Westgarth Primary School Allotment is looked after by all the children in Year 4.
Every week the children either carry out tasks in the allotment or school grounds, or are inside learning about healthy eating and the environment, depending on the weather.
The new allotment is situated behind the Teacher Learning Centre.
Click the logo below to find out more information about our ECO club and the work they do.
Children from Year 4 and Year 5 have been taking part in the John Muir Award Scheme. John Muir was born in Scotland in 1838 but emigrated to America with his family when he was young. He loved the natural world and spending time outdoors, and devoted his life to protecting America’s wilderness, in particular Yosemite National Park. The project is to encourage people to explore, enjoy and protect their local environment and wild spaces.
For this project the children have been studying the different types wildlife growing and living within their school grounds. So far they have looked at, and recorded, the changes seen throughout the school grounds during Autumn, by taking photographs and collecting natural materials of different colours. They have also studied the different trees growing in the area, taken bark rubbings and collected and drawn leaves.
The last two sessions of this term has been spent planting a wildlife hedge using saplings given to the school from the Woodlands Trust.
END OF YEAR UPDATE
The children in Year 4 have been busy in the allotment and school grounds during their first term of gardening. Back in September we made apple juice from the apples growing in the school. This involved squeezing chopped up apples in an apple press, to extract the juice. The following lesson was spent tasting different varieties of apple, such as Scrumptious, Discovery and Russet, and finding out how far they had travelled to get to Marske.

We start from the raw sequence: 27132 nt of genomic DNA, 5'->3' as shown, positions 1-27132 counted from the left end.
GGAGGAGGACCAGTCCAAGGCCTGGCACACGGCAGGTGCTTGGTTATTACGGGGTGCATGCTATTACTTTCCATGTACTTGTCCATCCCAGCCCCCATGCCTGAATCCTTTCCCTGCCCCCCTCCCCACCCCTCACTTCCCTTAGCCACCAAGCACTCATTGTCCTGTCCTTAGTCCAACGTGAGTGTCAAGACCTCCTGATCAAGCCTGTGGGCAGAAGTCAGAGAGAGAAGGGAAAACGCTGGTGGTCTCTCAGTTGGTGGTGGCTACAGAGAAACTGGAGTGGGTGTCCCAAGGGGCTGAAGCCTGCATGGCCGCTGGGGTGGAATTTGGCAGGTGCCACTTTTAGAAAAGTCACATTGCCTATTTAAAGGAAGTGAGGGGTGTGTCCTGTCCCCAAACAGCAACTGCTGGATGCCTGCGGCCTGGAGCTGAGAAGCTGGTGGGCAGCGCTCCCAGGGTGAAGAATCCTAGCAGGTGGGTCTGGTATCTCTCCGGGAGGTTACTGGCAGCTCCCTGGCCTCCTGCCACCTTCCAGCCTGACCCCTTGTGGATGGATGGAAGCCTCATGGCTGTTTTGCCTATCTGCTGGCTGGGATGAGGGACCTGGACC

Over the last few weeks the children in Year 4 have also:
Sown sweet peas and peas seeds. These seeds grew into lovely strong plants which the children planted in the allotment.
Planted garlic, daffodil and tulip bulbs
Picked sprouts. Some of the children took them home to eat.
Done lots of weeding in the allotment and around the Solar Dome.
Collected leaves to make leaf mould which will be later used as a fertiliser in the allotment.
When the weather has meant that we couldn’t go outside, we have looked at the different tools used in gardening and have made Christmas decorations.
Sprouts are full of vitamin C, vitamin A and vitamin E.
Britain once produced more varieties of apple, over 2000, than anywhere else in the world. You could have eaten a different apple every day for six years.